Gov. Phil Murphy stood alongside his new ally in the fight to build the proposed Gateway tunnel under the Hudson River — a nearly all-Democratic state congressional delegation that is promising to push hard to deliver the federal funds needed to make a new tunnel a reality.
During an event yesterday that in many ways was a show of force by the state’s most powerful Democrats, Murphy and congressional leaders toured the 108-year-old tunnel that is used to connect New Jersey with New York for some 200,000 daily riders.
The officials emerged from the tunnel — which was heavily damaged by 2012’s superstorm Sandy and is often the source of frustrating delays for commuters — using words like “alarming” and “ticking time bomb” to describe what they saw. They also renewed calls for the significant federal infrastructure funding that for now remains on the sidelines, thanks to the administration of President Donald Trump.
And just as Democrats who now control the House of Representatives recently flexed their muscle by thwarting Trump’s plan to spend $5 billion on a wall along the U.S.-Mexico border, they also expressed confidence yesterday that they can be instrumental in freeing up more dollars for the proposed tunnel and other major infrastructure investments that are planned for the Northeast Corridor.
“We have a new House of Representatives. That’s the big change and that’s what gives us leverage,” said U.S. Rep. Tom Malinowski, one of several Democrats who last year flipped a congressional seat in New Jersey that previously had been held by a Republican.
“The New Jersey delegation is a huge force within the Democratic caucus,” said Malinowski (D-7).
The plan to replace the existing tunnel and the nearby Portal Bridge over the Hackensack River is part of a broader infrastructure renewal program known asthat is awaiting both federal approval and long-term funding from the Trump administration.
Spearheaded by Amtrak, Gateway was the nation’sfor the administration of former President Barack Obama after then-Gov. Chris Christie abruptly canceled a federally funded tunnel project known as Access to the Region’s Core, or ARC. Christie’s controversial decision — made in 2010 during the Great Recession — took on new meaning after the existing tunnel was severely damaged by Sandy.
The tunnel is still safe to use, but federal officials say it’s becoming increasingly difficult to maintain for daily train traffic and will eventually have to be taken out of service. And, while the tunnel’s two tubes allow for trains used by both New Jersey Transit and Amtrak to move in and out of New York City at the same time, officials say closing just one for emergency repairs would reduce the number of hourly trips allowed during peak times from 24 to six.
Murphy and the other public officials got a firsthand look at what Amtrak’s maintenance workers are up against as they looked out from a special “theater car” during yesterday’s tour. The car offered unobstructed — and unvarnished — views of the tunnel’s inner workings.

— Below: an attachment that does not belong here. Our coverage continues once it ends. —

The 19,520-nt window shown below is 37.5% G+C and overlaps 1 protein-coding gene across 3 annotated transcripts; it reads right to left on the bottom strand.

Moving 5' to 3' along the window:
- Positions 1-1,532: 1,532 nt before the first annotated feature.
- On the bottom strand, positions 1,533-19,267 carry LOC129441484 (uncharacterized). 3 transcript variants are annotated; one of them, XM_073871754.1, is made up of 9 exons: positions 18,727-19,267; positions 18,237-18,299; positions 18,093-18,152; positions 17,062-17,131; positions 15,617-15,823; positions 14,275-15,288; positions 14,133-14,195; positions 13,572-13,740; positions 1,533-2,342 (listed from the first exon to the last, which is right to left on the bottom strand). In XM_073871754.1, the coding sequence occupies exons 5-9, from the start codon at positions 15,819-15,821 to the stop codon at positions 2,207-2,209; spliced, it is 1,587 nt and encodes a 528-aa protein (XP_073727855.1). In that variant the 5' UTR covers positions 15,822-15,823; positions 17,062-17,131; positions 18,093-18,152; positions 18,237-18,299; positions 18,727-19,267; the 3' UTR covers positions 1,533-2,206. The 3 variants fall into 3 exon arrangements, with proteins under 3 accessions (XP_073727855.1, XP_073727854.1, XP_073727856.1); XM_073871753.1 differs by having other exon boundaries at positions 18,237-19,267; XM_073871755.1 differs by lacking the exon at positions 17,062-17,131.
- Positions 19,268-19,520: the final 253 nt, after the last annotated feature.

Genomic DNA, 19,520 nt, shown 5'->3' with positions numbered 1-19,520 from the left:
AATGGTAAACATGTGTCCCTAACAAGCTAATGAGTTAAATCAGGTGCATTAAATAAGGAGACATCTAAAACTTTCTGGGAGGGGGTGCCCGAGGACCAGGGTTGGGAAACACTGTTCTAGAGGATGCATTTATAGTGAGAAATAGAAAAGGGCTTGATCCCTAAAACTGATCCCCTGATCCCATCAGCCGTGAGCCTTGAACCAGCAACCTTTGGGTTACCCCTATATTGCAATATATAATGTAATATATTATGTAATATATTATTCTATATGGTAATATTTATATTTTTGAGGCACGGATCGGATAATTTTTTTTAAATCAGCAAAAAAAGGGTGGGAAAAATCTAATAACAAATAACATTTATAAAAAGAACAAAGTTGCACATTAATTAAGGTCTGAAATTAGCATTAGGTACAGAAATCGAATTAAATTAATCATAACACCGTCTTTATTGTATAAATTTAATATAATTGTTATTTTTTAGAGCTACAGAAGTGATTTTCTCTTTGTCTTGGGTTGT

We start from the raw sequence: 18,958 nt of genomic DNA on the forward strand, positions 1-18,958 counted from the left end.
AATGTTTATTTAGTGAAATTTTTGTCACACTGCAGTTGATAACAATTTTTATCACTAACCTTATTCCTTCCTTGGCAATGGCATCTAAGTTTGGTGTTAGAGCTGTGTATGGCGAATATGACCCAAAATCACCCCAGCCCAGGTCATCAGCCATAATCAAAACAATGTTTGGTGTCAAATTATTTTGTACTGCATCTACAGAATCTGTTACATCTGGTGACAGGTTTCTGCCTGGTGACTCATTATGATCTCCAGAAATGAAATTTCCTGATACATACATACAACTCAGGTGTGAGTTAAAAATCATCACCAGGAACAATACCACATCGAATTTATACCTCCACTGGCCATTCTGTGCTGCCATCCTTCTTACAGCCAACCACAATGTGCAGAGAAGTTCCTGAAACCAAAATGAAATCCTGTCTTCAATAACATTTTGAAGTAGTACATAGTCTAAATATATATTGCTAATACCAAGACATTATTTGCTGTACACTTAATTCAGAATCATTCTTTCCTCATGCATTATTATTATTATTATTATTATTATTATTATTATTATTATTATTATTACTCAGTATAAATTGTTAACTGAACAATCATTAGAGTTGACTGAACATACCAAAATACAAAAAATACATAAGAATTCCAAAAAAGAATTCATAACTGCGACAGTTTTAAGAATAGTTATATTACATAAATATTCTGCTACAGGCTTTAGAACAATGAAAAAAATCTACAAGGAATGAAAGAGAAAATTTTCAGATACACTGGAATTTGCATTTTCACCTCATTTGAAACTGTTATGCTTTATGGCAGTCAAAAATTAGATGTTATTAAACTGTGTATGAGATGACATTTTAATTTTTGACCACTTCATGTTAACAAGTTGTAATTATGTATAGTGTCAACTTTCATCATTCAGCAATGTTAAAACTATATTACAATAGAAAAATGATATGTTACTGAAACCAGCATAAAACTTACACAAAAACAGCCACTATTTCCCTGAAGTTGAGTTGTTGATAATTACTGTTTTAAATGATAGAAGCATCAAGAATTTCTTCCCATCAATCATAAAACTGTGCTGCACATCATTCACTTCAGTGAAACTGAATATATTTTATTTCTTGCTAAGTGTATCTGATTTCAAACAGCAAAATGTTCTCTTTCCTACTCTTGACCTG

“It’s pretty alarming to say the least,” Murphy told reporters afterward.
“From my perspective, we’re sitting on a transportation ticking time bomb,” said U.S. Sen. Bob Menendez (D-NJ), who was an ardent supporter of the ARC tunnel.
The Gateway program calls for more than $10 billion to be spent on a replacement tunnel that, like the existing infrastructure, would feature two tubes to allow for rail traffic to move simultaneously in each direction. The completed new tunnel then would allow for major repairs to occur inside the existing tunnel so that it could eventually be brought back online to double capacity, keeping pace with growing regional demand.
An originalestablished during Obama’s tenure called for 50 percent of the infrastructure work to be covered by the federal government, with the remaining 50 percent paid for by New Jersey, New York, and the Port Authority. But even though Trump promised a major infrastructure-renewal initiative while running for office in 2016, his administration has balked at honoring Obama’s commitment to funding both the tunnel and the Portal Bridge replacement (another element of Gateway), which will cost an estimated $1.5 billion.
Under Republican control, Congress largely abided by Trump’s recalcitrance. But Malinowski noted yesterday that he and other Democrats now control the federal spending power after his party flipped control of the House during last year’s midterm elections. In some cases, Democrats from New Jersey hold key leadership positions, like U.S. Rep. Bonnie Watson Coleman (D-12), who now serves on the important House Appropriations Committee.
“We will be writing the spending bills and we will be writing the transportation bills this year,” Malinowski said.
“We’ve just seen what a united Democratic caucus in the House can do in terms of leverage with the White House,” he said. “I think we can bring that to bear on transportation and Gateway in particular this year.”
Afrom Wall Street credit-rating firm Moody’s Investors Service spelled out the economic stakes for the region as the infrastructure funding remains on the sidelines. It suggested the output of the entire Northeast Corridor — a region that accounts for an estimated 20 percent of the nation’s total gross domestic product (GDP) — is linked directly to the fate of the rail system.
Murphy and Menendez echoed similar concerns yesterday, with the governor calling Gateway an “existential set of investments for New Jersey.”
“New York, New Jersey, the Port Authority, we’ve stepped up with our share of this,” Murphy said. “We desperately need the federal government to step up on its side.”